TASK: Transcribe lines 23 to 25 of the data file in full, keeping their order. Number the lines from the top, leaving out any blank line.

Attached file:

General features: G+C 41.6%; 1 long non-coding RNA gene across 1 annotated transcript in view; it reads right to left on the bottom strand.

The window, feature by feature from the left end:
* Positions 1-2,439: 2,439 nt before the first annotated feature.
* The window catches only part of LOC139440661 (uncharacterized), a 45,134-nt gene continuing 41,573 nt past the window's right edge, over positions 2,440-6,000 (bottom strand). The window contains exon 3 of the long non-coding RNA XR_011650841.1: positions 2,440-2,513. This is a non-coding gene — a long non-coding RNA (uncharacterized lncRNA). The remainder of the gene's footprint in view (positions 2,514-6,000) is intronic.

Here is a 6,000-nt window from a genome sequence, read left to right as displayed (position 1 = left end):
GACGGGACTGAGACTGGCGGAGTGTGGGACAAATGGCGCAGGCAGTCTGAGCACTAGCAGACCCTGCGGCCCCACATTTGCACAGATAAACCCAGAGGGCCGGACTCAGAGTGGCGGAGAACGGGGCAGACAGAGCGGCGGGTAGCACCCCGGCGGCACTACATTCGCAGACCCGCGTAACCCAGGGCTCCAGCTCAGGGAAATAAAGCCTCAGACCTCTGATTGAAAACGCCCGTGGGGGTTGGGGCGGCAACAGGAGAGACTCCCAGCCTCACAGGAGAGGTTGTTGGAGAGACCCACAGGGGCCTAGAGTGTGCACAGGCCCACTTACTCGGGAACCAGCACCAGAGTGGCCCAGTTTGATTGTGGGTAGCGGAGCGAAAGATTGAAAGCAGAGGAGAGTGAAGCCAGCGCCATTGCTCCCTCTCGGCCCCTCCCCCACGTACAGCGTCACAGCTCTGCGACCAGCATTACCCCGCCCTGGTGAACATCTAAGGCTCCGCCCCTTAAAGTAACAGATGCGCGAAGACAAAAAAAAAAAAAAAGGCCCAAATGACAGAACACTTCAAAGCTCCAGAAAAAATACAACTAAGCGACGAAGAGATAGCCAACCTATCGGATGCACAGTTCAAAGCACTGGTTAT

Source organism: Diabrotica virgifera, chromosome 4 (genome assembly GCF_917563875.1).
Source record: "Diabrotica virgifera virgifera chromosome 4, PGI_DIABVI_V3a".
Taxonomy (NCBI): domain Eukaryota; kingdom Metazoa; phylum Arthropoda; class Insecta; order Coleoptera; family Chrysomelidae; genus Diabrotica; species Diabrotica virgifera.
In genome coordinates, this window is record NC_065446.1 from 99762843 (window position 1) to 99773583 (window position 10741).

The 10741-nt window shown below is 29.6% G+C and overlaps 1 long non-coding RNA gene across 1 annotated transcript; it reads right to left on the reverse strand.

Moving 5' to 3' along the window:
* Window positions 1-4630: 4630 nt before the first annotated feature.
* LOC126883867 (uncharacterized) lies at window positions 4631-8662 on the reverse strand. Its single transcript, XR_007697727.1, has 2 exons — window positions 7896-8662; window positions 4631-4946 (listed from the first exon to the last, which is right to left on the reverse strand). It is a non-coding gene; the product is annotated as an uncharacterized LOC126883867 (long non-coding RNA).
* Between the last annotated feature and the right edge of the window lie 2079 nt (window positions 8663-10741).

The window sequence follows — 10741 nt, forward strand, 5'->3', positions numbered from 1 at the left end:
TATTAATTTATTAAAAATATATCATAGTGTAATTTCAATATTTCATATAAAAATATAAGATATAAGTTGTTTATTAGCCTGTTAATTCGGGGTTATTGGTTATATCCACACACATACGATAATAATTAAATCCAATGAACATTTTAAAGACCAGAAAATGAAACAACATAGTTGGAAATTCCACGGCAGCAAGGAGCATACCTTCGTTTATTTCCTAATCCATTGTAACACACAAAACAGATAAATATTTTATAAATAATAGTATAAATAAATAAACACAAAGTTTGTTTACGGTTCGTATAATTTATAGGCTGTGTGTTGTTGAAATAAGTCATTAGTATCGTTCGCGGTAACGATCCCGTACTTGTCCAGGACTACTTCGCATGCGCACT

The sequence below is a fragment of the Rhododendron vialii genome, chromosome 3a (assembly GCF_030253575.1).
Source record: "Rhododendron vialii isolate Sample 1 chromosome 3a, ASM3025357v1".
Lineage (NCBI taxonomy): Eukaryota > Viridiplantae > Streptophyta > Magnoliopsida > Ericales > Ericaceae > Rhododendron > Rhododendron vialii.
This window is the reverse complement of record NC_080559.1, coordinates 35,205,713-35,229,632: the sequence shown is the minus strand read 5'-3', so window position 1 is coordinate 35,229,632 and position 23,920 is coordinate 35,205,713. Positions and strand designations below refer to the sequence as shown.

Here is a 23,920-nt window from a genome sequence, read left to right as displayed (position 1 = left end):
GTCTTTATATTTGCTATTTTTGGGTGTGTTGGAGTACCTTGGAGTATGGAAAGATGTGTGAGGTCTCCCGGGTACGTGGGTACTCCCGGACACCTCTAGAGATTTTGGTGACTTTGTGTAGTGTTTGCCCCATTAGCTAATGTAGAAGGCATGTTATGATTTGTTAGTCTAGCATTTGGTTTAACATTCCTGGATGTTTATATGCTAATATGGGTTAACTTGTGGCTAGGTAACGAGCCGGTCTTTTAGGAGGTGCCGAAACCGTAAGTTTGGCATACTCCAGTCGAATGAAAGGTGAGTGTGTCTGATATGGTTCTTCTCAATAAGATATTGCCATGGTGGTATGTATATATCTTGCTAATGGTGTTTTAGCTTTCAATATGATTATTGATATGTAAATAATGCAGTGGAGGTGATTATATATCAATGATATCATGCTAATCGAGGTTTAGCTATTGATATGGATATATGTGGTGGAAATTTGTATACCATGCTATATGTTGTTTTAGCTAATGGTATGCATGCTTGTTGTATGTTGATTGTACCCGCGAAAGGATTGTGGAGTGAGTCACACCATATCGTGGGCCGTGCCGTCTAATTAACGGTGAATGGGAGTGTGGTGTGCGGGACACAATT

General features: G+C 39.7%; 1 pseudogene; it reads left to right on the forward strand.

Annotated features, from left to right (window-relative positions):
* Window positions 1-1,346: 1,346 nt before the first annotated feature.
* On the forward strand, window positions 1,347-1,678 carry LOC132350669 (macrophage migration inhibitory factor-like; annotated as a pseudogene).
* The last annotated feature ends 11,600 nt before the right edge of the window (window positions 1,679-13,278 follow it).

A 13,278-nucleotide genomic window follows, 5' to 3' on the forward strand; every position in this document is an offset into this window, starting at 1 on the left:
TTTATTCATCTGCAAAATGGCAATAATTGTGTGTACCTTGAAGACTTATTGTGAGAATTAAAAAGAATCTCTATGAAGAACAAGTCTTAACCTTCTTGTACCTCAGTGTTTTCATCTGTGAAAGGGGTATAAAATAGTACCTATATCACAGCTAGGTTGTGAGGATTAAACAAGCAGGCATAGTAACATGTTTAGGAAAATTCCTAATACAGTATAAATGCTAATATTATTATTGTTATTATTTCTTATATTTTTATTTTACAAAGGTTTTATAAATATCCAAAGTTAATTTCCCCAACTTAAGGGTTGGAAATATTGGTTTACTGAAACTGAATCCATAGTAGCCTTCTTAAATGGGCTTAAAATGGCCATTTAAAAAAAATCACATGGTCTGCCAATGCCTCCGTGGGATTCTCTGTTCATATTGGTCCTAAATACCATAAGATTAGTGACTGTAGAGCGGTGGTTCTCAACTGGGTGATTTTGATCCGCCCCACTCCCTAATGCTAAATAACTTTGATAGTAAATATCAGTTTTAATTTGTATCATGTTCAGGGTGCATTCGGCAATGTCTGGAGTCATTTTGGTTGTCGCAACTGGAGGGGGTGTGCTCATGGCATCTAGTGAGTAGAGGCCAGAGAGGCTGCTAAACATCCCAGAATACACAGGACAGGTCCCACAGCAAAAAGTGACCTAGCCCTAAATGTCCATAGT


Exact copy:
GTCTTTATATTTGCTATTTTTGGGTGTGTTGGAGTACCTTGGAGTATGGAAAGATGTGTGAGGTCTCCCGGGTACGTGGGTACTCCCGGACACCTCTAGAGATTTTGGTGACTTTGTGTAGTGTTTGCCCCATTAGCTAATGTAGAAGGCATGTTATGATTTGTTAGTCTAGCATTTGGTTTAACATTCCTGGATGTTTATATGCTAATATGGGTTAACTTGTGGCTAGGTAACGAGCCGGTCTTTTAGGAGGTGCCGAAACCGTAAGTTTGGCATACTCCAGTCGAATGAAAGGTGAGTGTGTCTGATATGGTTCTTCTCAATAAGATATTGCCATGGTGGTATGTATATATCTTGCTAATGGTGTTTTAGCTTTCAATATGATTATTGATATGTAAATAATGCAGTGGAGGTGATTATATATCAATGATATCATGCTAATCGAGGTTTAGCTATTGATATGGATATATGTGGTGGAAATTTGTATACCATGCTATATGTTGTTTTAGCTAATGGTATGCATGCTTGTTGTATGTTGATTGTACCCGCGAAAGGATTGTGGAGTGAGTCACACCATATCGTGGGCCGTGCCGTCTAATTAACGGTGAATGGGAGTGTGGTGTGCGGGACACAATT

General features: G+C 39.7%; 1 pseudogene; it reads left to right on the forward strand.

Annotated features, from left to right (window-relative positions):